Davio’s Northern Italian Restaurant in Phipps Plaza was the perfect setting for Food Network and TV host Sunny Anderson to demonstrate one of her favorite recipes—a colorful, Tuscan Panzanella salad. Anderson is touring the country in select locations after teaming up with the Crohn’s & Colitis Foundation of America (CCFA). It wasn’t only Anderson’s celebrity status and culinary prowess that made her the perfect spokesperson for ‘Get Your Full Course,’ an educational campaign designed in conjunction with CCFA and Janssen Pharmaceuticals to provide resources for people living with inflammatory bowel diseases (IBD). Anderson is speaking publicly about her own 20-year journey with ulcerative colitis (UC) on the paired role of nutrition and appropriate therapy in managing UC and IBD.
“The Kitchen” show host was diagnosed with UC while living in South Korea during her tenure with the Air Force. Sunny has learned to manage IBD with the help of her doctor as well as learning to identify foods that heightened her symptoms. It hasn’t been something she’s been willing to talk about much, until recently. “I was diagnosed when I was 19, although I would have been diagnosed sooner if only I had listened to my body,” explained Anderson to dinner attendees made up mostly of IBD patients, their families and healthcare providers. “I had all the symptoms associated with ulcerative colitis, including extreme abdominal cramps to blood in my stool, but I was too scared to discuss them.”
Celebrity Chef Sunny Anderson demonstrates Panzanella
Photo Credit: Valeri L. Reaves/Getty Images
Now, Anderson is not afraid to talk about sensitive topics like, well, “poop,” and how important it is to make sure you understand what’s going on with your body. “Living with IBD, food is sometimes the last thing you want to think about. It’s an individual disease, what works for you, might not work for me.” With culinary prowess and waving knives (Don’t worry…I like to emphasize with my knife) , the popular summer salad of soaked hard bread, tomatoes and red onions dressed with cilantro and a vinaigrette dressing came to life while Anderson continued. “It’s an individual disease. What works for you, might not work for me. It took many years, but I was able to work with my doctor to get my symptoms under control.” Knowing her triggers has helped Sunny to tweak her eating habits and cooking style. “I don’t take no for an answer,” exclaimed the chef—who, with a hefty final chop on a tomato, pivoted from comical to serious. “That’s how I treat this disease. Don’t let it rule you.” Anderson shared real moments in her road to chef-dom, such as submitting cooking videos to the network, and pointing out her cooking tattoos including race tracks (burns) resulting from rushing to get various dish creations in-and-out of the oven.
During the fun, yet intimate Get Your Full Course program, guests received clinical tips from renowned Gastroenterologist, Dr. Bruce A. Salzberg. Dr. Salzberg, who lectures nationally and internationally on the subject including such places as Tibet and China, treats patients locally at the Inflammatory Bowel Disease Center of Atlanta, the first of its kind to be developed in the Southeast. Salzberg and a team of renowned gastroenterologists, surgeons, nutritionists, counselors and other GI specialists offer comprehensive treatment for patients from the age of 16 and up. In addition to endoscopic, surgical and medical treatment, patients may receive psychological treatment, counseling on fertility or guidance on nutrition. “We’re now getting into newer mechanisms of action, a better understanding of the micro bio—bacteria that we all have in our gut, as well as the genetics of the disease. With the help of the CCFA, and support and research, we are certainly coming to a better understanding of this disease, and treatments such as Biologics that can help achieve and maintain remission,” says Salzberg. “Part of the discussion I have with my patients is that unfortunately there is no one specific diet that is going to be successful for all IBD patients. If you have an intestinal disease, it certainly is going to affect your thought process–your daily life. It affects you, and your family, all the time. No matter if you’re at home, at a restaurant, or on vacation.”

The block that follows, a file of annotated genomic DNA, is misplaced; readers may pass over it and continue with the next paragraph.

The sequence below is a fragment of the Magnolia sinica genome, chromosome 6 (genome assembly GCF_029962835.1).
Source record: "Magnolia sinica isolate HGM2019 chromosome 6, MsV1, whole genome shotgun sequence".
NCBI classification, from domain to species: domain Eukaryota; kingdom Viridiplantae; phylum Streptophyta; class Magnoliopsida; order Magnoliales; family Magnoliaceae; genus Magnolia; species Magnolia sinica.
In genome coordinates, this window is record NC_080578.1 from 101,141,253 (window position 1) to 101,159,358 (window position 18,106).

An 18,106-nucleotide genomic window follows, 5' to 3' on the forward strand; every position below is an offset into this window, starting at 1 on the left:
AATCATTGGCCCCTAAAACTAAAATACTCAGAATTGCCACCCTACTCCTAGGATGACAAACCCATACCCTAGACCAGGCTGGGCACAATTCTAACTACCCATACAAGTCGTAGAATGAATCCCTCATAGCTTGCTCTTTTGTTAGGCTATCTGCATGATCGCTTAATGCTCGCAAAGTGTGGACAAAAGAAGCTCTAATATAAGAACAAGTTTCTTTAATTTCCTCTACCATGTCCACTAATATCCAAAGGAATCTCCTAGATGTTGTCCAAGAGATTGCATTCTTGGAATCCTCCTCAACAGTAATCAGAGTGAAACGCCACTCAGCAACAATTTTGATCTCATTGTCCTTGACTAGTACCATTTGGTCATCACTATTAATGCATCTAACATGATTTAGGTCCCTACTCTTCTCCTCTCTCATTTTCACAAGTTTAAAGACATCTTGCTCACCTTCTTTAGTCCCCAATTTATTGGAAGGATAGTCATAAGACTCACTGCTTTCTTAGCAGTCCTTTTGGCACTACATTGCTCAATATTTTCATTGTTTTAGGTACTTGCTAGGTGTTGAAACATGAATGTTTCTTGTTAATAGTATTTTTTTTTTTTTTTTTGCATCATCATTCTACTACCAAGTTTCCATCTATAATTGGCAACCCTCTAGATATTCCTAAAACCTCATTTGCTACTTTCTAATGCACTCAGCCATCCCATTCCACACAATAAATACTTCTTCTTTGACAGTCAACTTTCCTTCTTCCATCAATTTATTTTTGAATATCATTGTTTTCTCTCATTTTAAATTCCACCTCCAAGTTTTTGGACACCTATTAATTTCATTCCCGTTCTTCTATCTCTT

In attendance was Duane White, a graduate of Xavier University in Cincinnati, Ohio, whose management career path would lead him to Atlanta. It would be some 22 years later that the UC would manifest in his life. “I was 45 when I was diagnosed. Basically for three days over a weekend, I experienced severe diarrhea,” said White. “I went to our family doctor, who sent me to another GI. They kept telling me, ‘read the Bible and pray.’” After four or five months of getting better, but then regressing, Duane was referred to a specialist. White became a patient of Dr. Salzberg. “Believe me, I don’t miss my appointments with him. Ever. In my case, I lost a lot of weight. I used to be able to bench press 250 pounds. Now, I finally have a permission slip to get back in the gym. I understand that IBD can keep you from absorbing important nutrients, and keep you weakened. I’ll start out by lifting only 50 pounds.”
Parents Jack and Ellen Spandorfer also attended the GYFC cooking demonstration, along with their two children, who were diagnosed with IBD at ages 10 and 12. “We were in Target shopping,” recalled Ellen, when Jack Jr. suddenly was on the floor holding his stomach grimacing in pain. Those were the beginning signs.”
Inflammatory Bowel Disease includes the chronic digestive diseases ulcerative colitis (UC) and Crohn’s disease, and affects 1.4 million Americans combined. Sunny’s recipes, exclusive cooking demonstrations and educational content are featured on www.GetYourFullCourse.com.